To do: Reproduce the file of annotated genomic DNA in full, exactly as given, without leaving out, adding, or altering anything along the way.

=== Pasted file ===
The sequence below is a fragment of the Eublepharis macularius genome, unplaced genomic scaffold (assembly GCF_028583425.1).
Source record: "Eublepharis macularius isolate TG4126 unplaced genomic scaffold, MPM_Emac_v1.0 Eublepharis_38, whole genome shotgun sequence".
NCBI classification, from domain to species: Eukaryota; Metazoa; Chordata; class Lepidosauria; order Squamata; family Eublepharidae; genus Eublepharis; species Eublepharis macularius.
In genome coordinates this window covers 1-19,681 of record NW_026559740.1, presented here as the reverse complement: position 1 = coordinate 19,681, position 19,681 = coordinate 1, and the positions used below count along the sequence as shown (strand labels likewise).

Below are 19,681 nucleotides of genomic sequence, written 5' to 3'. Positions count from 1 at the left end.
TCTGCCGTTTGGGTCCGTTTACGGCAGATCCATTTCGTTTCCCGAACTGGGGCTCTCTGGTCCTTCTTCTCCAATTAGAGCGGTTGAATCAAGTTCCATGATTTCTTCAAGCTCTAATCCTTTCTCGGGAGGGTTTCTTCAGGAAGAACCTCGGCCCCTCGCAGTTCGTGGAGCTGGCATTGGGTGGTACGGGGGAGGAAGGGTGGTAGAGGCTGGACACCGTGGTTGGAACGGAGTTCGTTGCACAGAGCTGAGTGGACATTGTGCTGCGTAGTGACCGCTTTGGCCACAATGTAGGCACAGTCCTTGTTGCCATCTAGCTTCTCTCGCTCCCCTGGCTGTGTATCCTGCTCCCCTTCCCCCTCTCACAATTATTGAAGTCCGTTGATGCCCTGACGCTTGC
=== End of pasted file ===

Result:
The sequence below is a fragment of the Eublepharis macularius genome, unplaced genomic scaffold (assembly GCF_028583425.1).
Source record: "Eublepharis macularius isolate TG4126 unplaced genomic scaffold, MPM_Emac_v1.0 Eublepharis_38, whole genome shotgun sequence".
NCBI classification, from domain to species: Eukaryota; Metazoa; Chordata; class Lepidosauria; order Squamata; family Eublepharidae; genus Eublepharis; species Eublepharis macularius.
In genome coordinates this window covers 1-19,681 of record NW_026559740.1, presented here as the reverse complement: position 1 = coordinate 19,681, position 19,681 = coordinate 1, and the positions used below count along the sequence as shown (strand labels likewise).

Below are 19,681 nucleotides of genomic sequence, written 5' to 3'. Positions count from 1 at the left end.
TCTGCCGTTTGGGTCCGTTTACGGCAGATCCATTTCGTTTCCCGAACTGGGGCTCTCTGGTCCTTCTTCTCCAATTAGAGCGGTTGAATCAAGTTCCATGATTTCTTCAAGCTCTAATCCTTTCTCGGGAGGGTTTCTTCAGGAAGAACCTCGGCCCCTCGCAGTTCGTGGAGCTGGCATTGGGTGGTACGGGGGAGGAAGGGTGGTAGAGGCTGGACACCGTGGTTGGAACGGAGTTCGTTGCACAGAGCTGAGTGGACATTGTGCTGCGTAGTGACCGCTTTGGCCACAATGTAGGCACAGTCCTTGTTGCCATCTAGCTTCTCTCGCTCCCCTGGCTGTGTATCCTGCTCCCCTTCCCCCTCTCACAATTATTGAAGTCCGTTGATGCCCTGACGCTTGC